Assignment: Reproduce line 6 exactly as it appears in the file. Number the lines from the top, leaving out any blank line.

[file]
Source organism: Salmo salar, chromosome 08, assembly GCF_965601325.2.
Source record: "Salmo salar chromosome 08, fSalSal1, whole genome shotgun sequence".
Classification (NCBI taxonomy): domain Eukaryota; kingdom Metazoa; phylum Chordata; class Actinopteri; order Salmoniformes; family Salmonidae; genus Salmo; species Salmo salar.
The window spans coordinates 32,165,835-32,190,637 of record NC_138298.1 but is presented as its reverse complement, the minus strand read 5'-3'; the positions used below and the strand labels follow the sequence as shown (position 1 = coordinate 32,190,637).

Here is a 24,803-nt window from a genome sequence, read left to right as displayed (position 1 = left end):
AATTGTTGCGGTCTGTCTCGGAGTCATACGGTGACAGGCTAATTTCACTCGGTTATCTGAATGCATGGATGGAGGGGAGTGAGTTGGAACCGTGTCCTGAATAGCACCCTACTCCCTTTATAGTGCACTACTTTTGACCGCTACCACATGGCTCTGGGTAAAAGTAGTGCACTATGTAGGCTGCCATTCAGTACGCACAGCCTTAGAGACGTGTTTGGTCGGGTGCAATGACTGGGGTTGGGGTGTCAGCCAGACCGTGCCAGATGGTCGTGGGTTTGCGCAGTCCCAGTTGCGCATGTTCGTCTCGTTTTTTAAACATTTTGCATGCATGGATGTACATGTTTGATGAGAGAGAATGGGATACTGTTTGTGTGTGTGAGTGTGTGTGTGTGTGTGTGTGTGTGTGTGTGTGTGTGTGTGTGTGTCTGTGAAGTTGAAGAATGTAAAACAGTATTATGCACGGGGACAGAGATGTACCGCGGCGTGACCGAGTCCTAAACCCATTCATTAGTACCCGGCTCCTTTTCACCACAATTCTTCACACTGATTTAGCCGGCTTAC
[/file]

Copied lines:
AATTGTTGCGGTCTGTCTCGGAGTCATACGGTGACAGGCTAATTTCACTCGGTTATCTGAATGCATGGATGGAGGGGAGTGAGTTGGAACCGTGTCCTGAATAGCACCCTACTCCCTTTATAGTGCACTACTTTTGACCGCTACCACATGGCTCTGGGTAAAAGTAGTGCACTATGTAGGCTGCCATTCAGTACGCACAGCCTTAGAGACGTGTTTGGTCGGGTGCAATGACTGGGGTTGGGGTGTCAGCCAGACCGTGCCAGATGGTCGTGGGTTTGCGCAGTCCCAGTTGCGCATGTTCGTCTCGTTTTTTAAACATTTTGCATGCATGGATGTACATGTTTGATGAGAGAGAATGGGATACTGTTTGTGTGTGTGAGTGTGTGTGTGTGTGTGTGTGTGTGTGTGTGTGTGTGTGTGTGTGTCTGTGAAGTTGAAGAATGTAAAACAGTATTATGCACGGGGACAGAGATGTACCGCGGCGTGACCGAGTCCTAAACCCATTCATTAGTACCCGGCTCCTTTTCACCACAATTCTTCACACTGATTTAGCCGGCTTAC